Cairo, Egypt, August 15, 2016—IFC,
a member of the World Bank Group, invested $839 million over the last fiscal
year to help banks extend trade financing for their clients, boosting cross
border trade and spurring economic development.
In fiscal year 2016, IFC inked three
trade financing agreements with leading banks in the Middle East and North
Africa (MENA) to help their clients access international markets and import
critical commodities, including raw materials, pharmaceuticals, fertilizers,
spare parts, and capital goods. These included Société Générale de Banque
au Liban (SGBL) of Lebanon, and two banks in Egypt - NBK Egypt and Al Baraka
The three banks, in addition to another
29 banks in MENA, are part of IFC’s Global Trade Finance Program (GTFP),
which offers global and regional banks guarantees covering payment risk
against letters of credit and other trade-related transactions. The $5
billion program extends and complements the capacity of banks to deliver
trade financing by providing risk mitigation in new or challenging markets
where trade lines may be constrained. The facility also offers our partner
banks access to trade funding for post-shipment finance to their clients.
“Supporting cross-border trade is a
priority for IFC in MENA,” said Mouayed Makhlouf, IFC Regional Director
for the Middle East and North Africa. “Linking local markets with global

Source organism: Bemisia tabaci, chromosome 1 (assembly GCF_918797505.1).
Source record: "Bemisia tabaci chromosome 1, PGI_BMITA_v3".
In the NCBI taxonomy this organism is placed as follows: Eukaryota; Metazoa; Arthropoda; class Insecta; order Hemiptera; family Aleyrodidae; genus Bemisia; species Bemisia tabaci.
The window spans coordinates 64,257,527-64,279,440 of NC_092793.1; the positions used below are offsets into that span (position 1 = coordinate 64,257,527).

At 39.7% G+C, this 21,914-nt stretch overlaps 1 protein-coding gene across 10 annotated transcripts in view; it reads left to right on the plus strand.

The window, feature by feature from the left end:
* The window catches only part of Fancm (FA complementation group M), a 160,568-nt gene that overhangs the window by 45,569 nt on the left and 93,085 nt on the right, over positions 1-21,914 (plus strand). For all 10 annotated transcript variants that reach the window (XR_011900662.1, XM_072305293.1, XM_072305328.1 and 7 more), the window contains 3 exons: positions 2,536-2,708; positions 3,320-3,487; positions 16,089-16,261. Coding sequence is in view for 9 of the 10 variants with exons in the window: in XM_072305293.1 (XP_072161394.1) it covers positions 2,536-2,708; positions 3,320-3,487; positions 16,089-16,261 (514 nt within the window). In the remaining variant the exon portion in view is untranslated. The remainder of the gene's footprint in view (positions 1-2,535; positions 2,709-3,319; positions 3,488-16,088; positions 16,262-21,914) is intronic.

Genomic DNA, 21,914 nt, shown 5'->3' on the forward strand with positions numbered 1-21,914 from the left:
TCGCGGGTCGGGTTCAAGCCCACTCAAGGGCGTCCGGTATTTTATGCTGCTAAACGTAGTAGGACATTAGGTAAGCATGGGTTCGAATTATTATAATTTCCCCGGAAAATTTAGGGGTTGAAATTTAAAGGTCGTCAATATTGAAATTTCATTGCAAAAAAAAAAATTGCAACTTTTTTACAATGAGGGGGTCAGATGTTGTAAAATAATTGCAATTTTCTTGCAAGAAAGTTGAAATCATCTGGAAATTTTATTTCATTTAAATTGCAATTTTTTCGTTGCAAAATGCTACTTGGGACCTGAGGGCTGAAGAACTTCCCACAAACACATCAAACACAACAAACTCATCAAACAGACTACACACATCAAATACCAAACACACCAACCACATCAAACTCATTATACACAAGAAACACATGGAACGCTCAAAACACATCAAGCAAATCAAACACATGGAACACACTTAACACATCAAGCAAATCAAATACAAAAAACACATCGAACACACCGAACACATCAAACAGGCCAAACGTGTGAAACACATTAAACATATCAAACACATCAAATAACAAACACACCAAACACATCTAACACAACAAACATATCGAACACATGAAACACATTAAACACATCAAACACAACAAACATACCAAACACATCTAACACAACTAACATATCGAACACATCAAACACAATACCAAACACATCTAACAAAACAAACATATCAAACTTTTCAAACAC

economies can help foster economic growth and drive development.”
Over the years, IFC’s Global Trade
Finance Program (GTFP) has been engaged in the low-income economies classified
as International Development Association (IDA) countries and Fragile and
Conflict-Affected States (FCS).
Since its inception, GTFP has supported
over $6.8 billion in MENA through over 8,250 trade transactions, of which
around $3.2 billion of trade was supported in IDA countries and $2.9 billion
in FCS countries. The main countries covered include Lebanon, Pakistan,
Egypt, Jordan, Afghanistan, and the West Bank and Gaza.
IFC, a member of the World Bank Group,
is the largest global development institution focused on the private sector
in emerging markets. Working with 2,000 businesses worldwide, we use our
six decades of experience to create opportunity where it’s needed most.
In FY16, our long-term investments in developing countries rose to nearly
$19 billion, leveraging our capital, expertise and influence to help the
private sector end extreme poverty and boost shared prosperity. For more
information, visit www.ifc.org